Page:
1. Hi! You should get this in 3-5 business days, I just took it to the post office today:). The cake is not difficult but it does take time. Breaking the tasks up in the evening should work very well! Once I made a wedding cake and made all the little pieces here and there so I wouldn't bother my husband with the kitchen lol. I would get started now with prepping the colored fondant itself. As for the cake ANY recipe should do just fine even box! I have done that myself:). Google "cake mix doctored recipes". I would LOVE to see your cake and how everything goes! Feel free to share here, on Etsy, our new site or facebook! Much luck he will LOVE it especially because you made it!!! (and the rectangular cake serves like 20-25 or so)

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    20. Where/how do you store the Lego blocks between making them and decorating the cake?

      1. Hi! Just store uncovered at room temperature perferably away from light (like on a tray in a cabinte)

    21. Hi there, just received my order from you for the lego mould and looking forward to making this cake for my son's 5th birthday. Question for you: given you make the top pieces 2 days in advance, is the cake difficult to cut (if the top pieces are too solid)?

      1. Hi and thanks for your order! No the cake is not difficult to cut into at all. But it will be nice and firm which is what makes the lego cake soo cool :). Of course this is with our Cake Couture fondant, I am unsure how other fondants like Satin Ice, Fondx, or Wilton will hold up. We actually now offer a cake kit for this cake as well which includes our fondant. Thanks and good luck with your cake project! We would love to see it and would love to share on our social if you decide you want to share it with us :). We can be reached at Have fun! :o)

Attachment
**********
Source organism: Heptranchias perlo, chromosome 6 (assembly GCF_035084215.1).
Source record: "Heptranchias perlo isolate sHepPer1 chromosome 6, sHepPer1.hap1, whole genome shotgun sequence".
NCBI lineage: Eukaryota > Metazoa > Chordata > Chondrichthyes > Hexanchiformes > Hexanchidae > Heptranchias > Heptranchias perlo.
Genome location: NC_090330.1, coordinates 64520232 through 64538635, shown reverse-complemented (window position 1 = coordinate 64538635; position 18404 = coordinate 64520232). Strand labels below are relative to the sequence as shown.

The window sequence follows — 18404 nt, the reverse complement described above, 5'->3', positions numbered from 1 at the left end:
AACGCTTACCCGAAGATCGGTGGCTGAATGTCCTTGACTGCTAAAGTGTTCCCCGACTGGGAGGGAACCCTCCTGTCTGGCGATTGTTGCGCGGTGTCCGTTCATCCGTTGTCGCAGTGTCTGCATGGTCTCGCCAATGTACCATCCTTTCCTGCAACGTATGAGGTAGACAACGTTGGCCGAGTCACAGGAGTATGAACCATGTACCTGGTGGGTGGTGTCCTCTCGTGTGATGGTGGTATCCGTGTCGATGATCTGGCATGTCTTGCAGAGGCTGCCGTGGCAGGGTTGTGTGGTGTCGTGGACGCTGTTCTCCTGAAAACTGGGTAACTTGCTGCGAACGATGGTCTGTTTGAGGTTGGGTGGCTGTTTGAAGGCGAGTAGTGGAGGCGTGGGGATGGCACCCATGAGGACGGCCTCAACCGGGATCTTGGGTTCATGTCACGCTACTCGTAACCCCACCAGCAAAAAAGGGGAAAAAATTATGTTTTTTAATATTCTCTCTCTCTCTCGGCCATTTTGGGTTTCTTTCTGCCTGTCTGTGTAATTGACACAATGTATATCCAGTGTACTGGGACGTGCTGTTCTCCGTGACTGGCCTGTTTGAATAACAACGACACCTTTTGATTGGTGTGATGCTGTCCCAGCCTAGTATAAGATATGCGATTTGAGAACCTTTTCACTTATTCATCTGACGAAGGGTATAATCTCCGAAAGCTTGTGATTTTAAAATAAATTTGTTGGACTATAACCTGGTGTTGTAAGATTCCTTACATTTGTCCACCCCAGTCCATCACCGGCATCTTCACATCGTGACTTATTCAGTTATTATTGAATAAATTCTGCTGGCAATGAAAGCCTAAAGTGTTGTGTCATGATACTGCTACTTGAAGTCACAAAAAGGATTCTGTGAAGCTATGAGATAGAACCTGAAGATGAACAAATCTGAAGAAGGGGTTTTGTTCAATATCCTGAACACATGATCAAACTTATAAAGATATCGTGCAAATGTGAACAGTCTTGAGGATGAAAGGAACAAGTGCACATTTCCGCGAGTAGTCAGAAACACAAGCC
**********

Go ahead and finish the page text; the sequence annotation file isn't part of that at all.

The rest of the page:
22. Love this cakes! Nice post. I like your views
      I think it can be helpful. Find best

      Lego piñata
      Unicorn smash cake

    23. I am so excited to attempt this cake! My question is about how to store the homemade marshmallow fondant after I have colored it but before I mold the blocks. Do I store it airtight like it would be if it had been store-bought, or do I actually want it to sit out and dry/harden a bit to work better with the mold? Room temp or fridge? Thanks!

      1. Hello, I am soo excited you will be attempting this cake, thank you for sharing! :) To store after coloring, keep it wrapped in plastic wrap.. airtight is perfect for either homemade or store-bought fondant. Also, if you'll be working with it in the next couple of days, I would keep the fondant at room temp, but otherwise I might put it in the fridge. But fondant keeps for a long time so it's ok if at room temp even longer :). I have a video to make to help with this cake. I will have to share that link when I finally put that together!